The Food Recovery Network at Ohio State is a chapter of a national nonprofit organization that unites students at colleges and universities to fight food waste and hunger. Ohio State’s organization collects excess food from Ohio State’s dining halls – such as prepackaged meals, sandwiches, salads, and fruit cups – and delivers it daily to food pantries and shelters around Columbus.
To learn more visit their Instagram: @osufoodrecovery or their website at org.osu.edu/osufrn/
Know Food Waste is a (or KFW) is a group of students at Ohio State working towards reducing, repurposing and educating about food waste on campus. It was founded by three food science students to compel all individuals to think about this topic and to take action.
Know Food Waste was excited to announce a composting project with Parker Dairy Store. It would be the first café on Ohio State campus to compost front-of-house waste and the findings from our initiative would inform similar composting programs in the future.
To learn more about Know Food Waste visit their Instagram: @knowfoodwaste or visit their website at u.osu.edu/knowfoodwaste
Stop Food Waste Day is an international day of action to fight food waste, and it is coming up on Wednesday, April 28th. Stop Food Waste Day was launched in 2017 by the organization Compass Group, one of the world’s largest food service companies, and it brings together consumers, corporations, and influencers to bring awareness to the food waste problem and inspire change. On this day, make it a goal to really consider food waste throughout your day, and encourage others to do so as well so we can fight the battle against food waste!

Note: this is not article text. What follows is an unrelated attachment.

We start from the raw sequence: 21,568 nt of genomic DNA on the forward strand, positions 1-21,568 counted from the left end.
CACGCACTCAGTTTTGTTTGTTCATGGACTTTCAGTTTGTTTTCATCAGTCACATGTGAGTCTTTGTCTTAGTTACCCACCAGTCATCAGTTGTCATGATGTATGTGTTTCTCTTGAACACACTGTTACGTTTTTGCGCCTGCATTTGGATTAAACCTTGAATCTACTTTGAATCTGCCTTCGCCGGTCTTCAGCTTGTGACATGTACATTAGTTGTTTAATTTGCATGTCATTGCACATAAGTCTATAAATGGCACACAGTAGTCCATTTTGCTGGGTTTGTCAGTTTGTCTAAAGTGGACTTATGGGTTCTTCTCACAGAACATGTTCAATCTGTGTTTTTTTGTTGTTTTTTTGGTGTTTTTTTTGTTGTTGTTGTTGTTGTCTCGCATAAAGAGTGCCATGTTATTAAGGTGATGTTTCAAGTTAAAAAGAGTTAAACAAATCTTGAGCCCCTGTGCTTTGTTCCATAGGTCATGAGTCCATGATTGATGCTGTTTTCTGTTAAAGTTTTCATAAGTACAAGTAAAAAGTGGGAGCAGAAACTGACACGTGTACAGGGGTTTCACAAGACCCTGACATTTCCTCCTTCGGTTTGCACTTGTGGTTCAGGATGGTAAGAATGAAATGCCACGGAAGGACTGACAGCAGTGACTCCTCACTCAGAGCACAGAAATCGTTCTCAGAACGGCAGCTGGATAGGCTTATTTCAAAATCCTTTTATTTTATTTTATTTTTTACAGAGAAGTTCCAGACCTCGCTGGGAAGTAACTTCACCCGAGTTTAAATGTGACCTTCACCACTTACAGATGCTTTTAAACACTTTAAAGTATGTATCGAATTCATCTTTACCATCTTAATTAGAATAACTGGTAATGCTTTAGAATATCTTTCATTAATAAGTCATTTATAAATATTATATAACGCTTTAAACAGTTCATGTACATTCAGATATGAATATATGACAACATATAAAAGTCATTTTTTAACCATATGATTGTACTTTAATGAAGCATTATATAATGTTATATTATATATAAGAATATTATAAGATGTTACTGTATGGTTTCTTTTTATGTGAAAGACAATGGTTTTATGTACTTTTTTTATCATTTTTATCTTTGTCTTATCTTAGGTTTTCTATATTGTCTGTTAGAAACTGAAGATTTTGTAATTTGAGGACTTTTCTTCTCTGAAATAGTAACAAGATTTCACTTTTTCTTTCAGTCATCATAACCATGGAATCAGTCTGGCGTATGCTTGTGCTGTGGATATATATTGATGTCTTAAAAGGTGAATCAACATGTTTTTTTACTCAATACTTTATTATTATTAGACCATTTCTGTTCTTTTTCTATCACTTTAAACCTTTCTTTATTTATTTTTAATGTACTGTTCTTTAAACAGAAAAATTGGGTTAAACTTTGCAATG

There are many ways in which food can be utilized before it ends up in landfill.
The EPA created the image of the Food Recovery Hierarchy to show all the places food can go that isn’t to a landfill!
For more information you can visit the EPA website at www.epa.gov
Food waste reduction can sound tedious, complicated, and inconvenient. Below are some helpful tips on how to reduce food waste in your everyday life that make it simple and easy!
Did you know Food Waste costs the average consumer $1600 dollars annually? A great way to reduce food waste is by meal planning. By planning out your meals for the week, you’ll be less likely to over purchase at the store and end up throwing out the unused food at the end of the week
Make too much food for the night? That’s alright! Saving your leftovers in microwave safe containers is a great and convenient way to reduce food waste. You can have that delish meal for lunch the next day by just tossing it in the microwave and enjoying at work or at home.
Fruits and Veggies Don’t Have to Be Perfect
The largest category of food waste comes from fruits and veggies. Sometimes this is simply because fruits and vegetables don’t have a long shelf life. However, a large contributor to this is that we as consumers tend to buy the fruit that looks the “prettiest”. If you don’t need your fruit to be a runway star, try shopping at local farmers markets or even picking the lonely apple that may be a little lopsided.
Are you interested to see what you know about food waste? Are you already a food waste expert?
Find out by taking the quick poll : https://u.osu.edu/foodwasteandyou/polls/
At the end we will give you the password to view the correct answers!
The average consumer looses about $1800 annually on food waste. The total annual cost of the wasted food was estimated to be $240 billion dollars across the United States. This is the equivalent of 219 pounds per person and about 80 billion pounds in the United States. That is the equivalent of 1,000 Empire State Buildings.
The Problem of Food Waste
Hello and welcome to the Food Waste Reduction and You website. This was created to help bring light to the amount of food waste that the average person produces and some helpful tips on how to reduce food waste in your everyday life!